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Gravitational Waves From Long Ago And Far, Far Away

Gravitational Waves From Long Ago And Far, Far Away
By Judith E Braffman-Miller

After the late summer storm that blasted through the starlit twilight, the warm wind still continued to rage, causing ripples to form in the lingering puddles on the pavement–while the little girl watched in wonder. Ripples on water are similar to the ripples in the fabric of Spacetime–we call these ripples gravitational waves. Albert Einstein predicted the existence of gravitational waves in 1916 in his General Theory of Relativity, and these ripples travel at the speed of light through the Universe, carrying with them strange secrets long hidden about the birth of Space and Time. In February 2017, a team of theoretical astrophysicists announced that they have calculated the signal of specific gravitational wave sources that were born only fractions of a second after the Big Bang beginning of the Universe almost 14 billion years ago. The scientists propose that the origin of the signal is a long-lost, mysterious cosmological phenomenon called oscillon.

Einstein’s mathematics demonstrated that massive accelerating objects–such as binary neutron stars and black holes, as they orbited each other–would jumble Spacetime in such a dramatic way that “waves” of distorted Space would zip away from the source–just as ripples in a lingering puddle, left by torrents of rain after a summer storm, radiate through the pooled water. The speed of light sets something a universal speed limit. No known signal can travel faster than light through a vacuum. The ripples formed from gravitational waves propagate through Spacetime at the speed of light, taking along with them valuable information about their own cataclysmic origins–along with clues about the mysterious nature of gravity itself.

The most powerful gravitational waves of all are created by catastrophic events such as the explosive collapse of stellar cores (supernovae), the coalescing of stellar ghosts like dense neutron stars or white dwarfs, the violent collision of black holes, the wobbly rotation of neutron stars that are not in the shape of perfect spheres, and the lingering relics of the primordial gravitational radiation left to tell the ancient story of the birth of the Universe itself.

Even though Einstein predicted the existence of gravitational waves in 1915, it was not until 100 years later that their true existence in nature was actually proven. In the autumn of 2015, highly sensitive detectors received the gravitational waves that had been created during the violent merging of two black holes. Gravitational waves are unlike any other known waves. As gravitational waves ripple through the Universe, they alternately shrink and stretch the Spacetime continuum. This means that gravitational waves distort the geometry of the fabric of Space itself. Even though the accelerating masses emit gravitational waves, these can only be measured when the mass is extremely large–as it is, for example, with black holes or supernovae.

Hints of the possibility of finding these Spacetime waves were discovered back in 1974, 20 years after Einstein’s death. In that year, two astronomers, Dr. Russell Alan Hulse and Dr. Joseph Hooton, Taylor, Jr., working at the Arecibo Radio Observatory in Puerto Rico detected a binary pulsar–a duo of extremely dense and massive city-sized stellar relics in orbit around each other. The pulsar binary has been named for its two discoverers (the Hulse-Taylor Binary), but it is also commonly designated PSR B1913+16.

Pulsars are new-born neutron stars–and neutron stars are the lingering ghosts of massive stars that have gone supernova, leaving these celestial souvenirs behind to haunt the Cosmos, telling the tragic story of a star-that-was that is a star-no-more. Fresh young pulsars are born from the fiery supernova funeral pyres of their progenitor stars, and they are spinning wildly–emitting beams of light that are so regular they have been likened to the beams of a lighthouse on Earth.

PSR B1913+16 was precisely the type of system that, according to General Relativity, should send the ripples formed by gravitational waves out into Space. Knowing that this discovery of the binary pulsar system could be used to test Einstein’s prediction, the astronomers began to measure how the period of the stars’ orbits changed as time went by. After almost a decade of observations, it was determined that the two pulsars were dancing ever closer and closer to each other at exactly the rate predicted by General Relativity. This pulsar system has now been carefully watched for almost half a century, and the observed alterations in the orbit agree so perfectly with the predictions of General Relativity, there is little doubt left that it is emitting gravitational waves.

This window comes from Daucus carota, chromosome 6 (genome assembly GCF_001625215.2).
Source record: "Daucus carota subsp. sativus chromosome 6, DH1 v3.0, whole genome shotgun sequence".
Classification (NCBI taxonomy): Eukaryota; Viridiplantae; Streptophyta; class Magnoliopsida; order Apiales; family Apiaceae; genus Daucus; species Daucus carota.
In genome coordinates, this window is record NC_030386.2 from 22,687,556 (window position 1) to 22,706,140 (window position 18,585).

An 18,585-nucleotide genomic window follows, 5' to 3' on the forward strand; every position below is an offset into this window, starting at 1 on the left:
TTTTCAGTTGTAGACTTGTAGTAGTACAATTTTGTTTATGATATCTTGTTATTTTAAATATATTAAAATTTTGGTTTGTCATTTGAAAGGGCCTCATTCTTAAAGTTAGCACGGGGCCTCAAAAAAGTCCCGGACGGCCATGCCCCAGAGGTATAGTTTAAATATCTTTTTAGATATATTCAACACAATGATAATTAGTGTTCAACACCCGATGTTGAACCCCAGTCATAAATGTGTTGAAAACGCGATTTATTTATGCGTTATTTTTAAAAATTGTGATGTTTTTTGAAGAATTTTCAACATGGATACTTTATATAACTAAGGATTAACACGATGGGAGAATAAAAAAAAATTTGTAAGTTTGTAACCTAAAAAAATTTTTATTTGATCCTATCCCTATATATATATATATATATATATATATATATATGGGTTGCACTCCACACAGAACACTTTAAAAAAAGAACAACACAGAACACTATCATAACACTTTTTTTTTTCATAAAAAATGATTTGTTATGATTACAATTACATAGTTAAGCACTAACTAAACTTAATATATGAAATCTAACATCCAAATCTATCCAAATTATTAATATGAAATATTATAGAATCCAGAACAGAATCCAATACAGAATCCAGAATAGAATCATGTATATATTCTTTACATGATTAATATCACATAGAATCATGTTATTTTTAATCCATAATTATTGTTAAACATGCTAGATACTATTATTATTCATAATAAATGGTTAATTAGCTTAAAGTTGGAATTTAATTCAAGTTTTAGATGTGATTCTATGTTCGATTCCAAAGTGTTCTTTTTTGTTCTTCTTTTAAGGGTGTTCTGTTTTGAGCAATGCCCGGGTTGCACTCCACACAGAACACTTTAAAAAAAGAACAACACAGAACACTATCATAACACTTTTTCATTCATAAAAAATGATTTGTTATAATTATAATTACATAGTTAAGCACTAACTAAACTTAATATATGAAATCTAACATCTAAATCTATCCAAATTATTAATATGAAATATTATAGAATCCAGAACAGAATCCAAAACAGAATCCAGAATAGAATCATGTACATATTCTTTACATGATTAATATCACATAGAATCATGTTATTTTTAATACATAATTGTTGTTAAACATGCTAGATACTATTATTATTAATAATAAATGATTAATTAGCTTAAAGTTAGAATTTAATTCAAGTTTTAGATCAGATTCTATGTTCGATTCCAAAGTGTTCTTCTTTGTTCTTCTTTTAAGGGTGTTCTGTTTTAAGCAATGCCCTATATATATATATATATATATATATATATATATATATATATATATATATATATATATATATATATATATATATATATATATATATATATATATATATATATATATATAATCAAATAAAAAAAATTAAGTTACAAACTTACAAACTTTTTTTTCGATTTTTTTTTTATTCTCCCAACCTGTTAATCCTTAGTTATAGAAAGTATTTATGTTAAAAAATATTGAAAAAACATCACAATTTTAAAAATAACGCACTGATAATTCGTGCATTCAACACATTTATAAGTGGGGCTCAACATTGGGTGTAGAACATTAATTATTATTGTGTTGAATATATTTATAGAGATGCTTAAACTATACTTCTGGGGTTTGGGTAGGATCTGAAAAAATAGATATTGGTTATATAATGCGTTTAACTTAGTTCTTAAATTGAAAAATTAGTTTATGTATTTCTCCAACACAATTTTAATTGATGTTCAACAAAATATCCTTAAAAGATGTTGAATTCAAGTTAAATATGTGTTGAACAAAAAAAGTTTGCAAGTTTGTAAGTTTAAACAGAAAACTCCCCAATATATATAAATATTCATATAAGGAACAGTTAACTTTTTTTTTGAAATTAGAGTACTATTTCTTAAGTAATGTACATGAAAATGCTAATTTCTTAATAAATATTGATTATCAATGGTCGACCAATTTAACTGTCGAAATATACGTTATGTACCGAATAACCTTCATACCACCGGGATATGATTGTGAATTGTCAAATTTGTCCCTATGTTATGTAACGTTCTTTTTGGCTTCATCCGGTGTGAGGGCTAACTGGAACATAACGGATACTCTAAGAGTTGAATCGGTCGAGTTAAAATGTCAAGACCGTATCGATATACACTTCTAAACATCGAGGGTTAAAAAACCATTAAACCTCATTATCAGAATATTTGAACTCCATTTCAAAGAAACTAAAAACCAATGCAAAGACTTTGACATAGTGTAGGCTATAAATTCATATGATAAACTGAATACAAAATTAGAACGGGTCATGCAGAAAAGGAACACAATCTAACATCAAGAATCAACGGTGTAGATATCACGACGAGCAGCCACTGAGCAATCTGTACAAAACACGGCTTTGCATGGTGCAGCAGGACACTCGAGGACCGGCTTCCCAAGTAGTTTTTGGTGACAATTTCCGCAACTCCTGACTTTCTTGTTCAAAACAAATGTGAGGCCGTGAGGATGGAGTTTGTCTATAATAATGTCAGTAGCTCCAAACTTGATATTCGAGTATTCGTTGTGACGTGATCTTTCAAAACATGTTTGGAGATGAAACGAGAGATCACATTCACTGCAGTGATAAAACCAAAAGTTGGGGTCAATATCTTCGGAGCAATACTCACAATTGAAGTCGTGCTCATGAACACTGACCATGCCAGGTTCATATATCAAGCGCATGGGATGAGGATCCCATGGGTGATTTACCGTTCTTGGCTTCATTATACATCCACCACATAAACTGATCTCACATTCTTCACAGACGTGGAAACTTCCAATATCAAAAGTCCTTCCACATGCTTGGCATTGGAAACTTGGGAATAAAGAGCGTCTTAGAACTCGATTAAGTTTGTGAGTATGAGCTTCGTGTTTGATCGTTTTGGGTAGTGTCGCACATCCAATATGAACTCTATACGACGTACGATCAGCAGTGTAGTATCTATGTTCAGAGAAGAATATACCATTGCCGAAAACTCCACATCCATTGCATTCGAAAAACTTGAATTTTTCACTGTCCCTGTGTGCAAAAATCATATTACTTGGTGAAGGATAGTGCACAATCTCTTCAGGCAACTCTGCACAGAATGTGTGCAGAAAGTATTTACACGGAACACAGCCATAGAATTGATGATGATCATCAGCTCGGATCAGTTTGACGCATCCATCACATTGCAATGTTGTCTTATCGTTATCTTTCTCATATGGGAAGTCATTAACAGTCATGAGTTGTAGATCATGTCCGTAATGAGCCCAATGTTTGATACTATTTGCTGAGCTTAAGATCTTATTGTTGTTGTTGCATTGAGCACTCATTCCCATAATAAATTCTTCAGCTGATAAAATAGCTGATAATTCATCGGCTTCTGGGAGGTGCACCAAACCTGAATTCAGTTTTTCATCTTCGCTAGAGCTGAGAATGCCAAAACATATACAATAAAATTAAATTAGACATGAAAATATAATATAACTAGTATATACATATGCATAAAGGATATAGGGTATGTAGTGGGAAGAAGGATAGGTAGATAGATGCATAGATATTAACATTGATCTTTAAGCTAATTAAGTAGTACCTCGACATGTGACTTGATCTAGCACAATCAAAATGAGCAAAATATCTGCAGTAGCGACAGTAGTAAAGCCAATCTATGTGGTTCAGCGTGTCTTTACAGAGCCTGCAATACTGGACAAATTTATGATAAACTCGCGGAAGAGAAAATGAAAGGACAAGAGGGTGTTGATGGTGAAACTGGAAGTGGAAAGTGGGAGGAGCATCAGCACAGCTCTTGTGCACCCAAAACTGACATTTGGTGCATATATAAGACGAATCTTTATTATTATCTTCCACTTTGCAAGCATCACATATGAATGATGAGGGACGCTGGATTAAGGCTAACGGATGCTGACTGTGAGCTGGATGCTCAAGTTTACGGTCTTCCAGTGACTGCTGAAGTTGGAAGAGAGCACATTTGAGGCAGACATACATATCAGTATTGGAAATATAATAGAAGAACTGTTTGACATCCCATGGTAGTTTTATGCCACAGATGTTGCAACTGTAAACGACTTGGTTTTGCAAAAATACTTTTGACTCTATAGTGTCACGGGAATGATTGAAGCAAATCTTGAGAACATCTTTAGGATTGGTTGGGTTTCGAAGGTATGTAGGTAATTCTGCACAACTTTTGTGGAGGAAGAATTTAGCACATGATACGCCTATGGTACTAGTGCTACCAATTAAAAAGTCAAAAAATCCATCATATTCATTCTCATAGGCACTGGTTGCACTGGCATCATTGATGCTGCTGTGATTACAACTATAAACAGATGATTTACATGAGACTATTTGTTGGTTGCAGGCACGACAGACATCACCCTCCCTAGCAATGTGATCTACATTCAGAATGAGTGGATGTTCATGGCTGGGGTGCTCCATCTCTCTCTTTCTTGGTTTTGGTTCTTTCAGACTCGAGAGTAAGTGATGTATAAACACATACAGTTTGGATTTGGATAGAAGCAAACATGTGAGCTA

Since then, many astrophysicists have observed the timing of pulsar radio emissions and have had similar results. This further confirms the existence of these ripples in the fabric of Spacetime.

However, until recently, these confirmations always came from indirect studies or mathematical calculations–and not through the necessary direct “physical” observations. At last, on September 14, 2015, the LIGO Gravitational Wave Interferomenter directly picked up the distortions in Spacetime resulting from traveling, rippling gravitational waves. These Spacetime ripples were produced by the dancing duo of colliding black holes situated at the incredible distance of almost 1.3 billion light-years away! Certainly, this discovery will go down in history as one of the greatest achievements in science.

Gravitational waves can reach Earth, from where they are created, as the result of a catastrophic event in the remote Universe. This very first observation of their real existence in nature opens up an unprecedented new window into the well-kept secrets of the Cosmos. This is because propagating Spacetime ripples carry with them, during their long journey through the Universe, important information about their violent origins that otherwise could not be obtained by scientists in any other way. The reason for this is that gravitational waves can access regions of Space that electromagnetic waves fail to reach. Astrophysicists can now observe the Universe and its many well-kept secrets using gravity as an important tool–as well as light. Gravitational waves can provide scientists with extremely important information about exotic objects in the most secretive and distant regions of the Cosmos. For example, black holes cannot be observed using more traditional methods–such as radio and optical telescopes.

Therefore, gravitational wave astronomy provides a valuable method that scientists can use to gain a better understanding of how our weird, wonderful, and mysterious Universe operates. This is particularly true for scientific cosmologists because gravitational waves can enable them to observe the deep, dark secrets of the primordial Universe. This is not possible using conventional methods because, during our Universe’s babyhood, it was opaque to electromagnetic radiation. In addition, precise measurements of gravitational waves can be used by scientists to test Einstein’s Theory of General Relativity. By using gravitational waves, astrophysicists can come to a greatly improved comprehension of exactly what happened at the initial singularity, which is what is commonly believed to have given birth to the baby Universe about 13.8 billion years ago.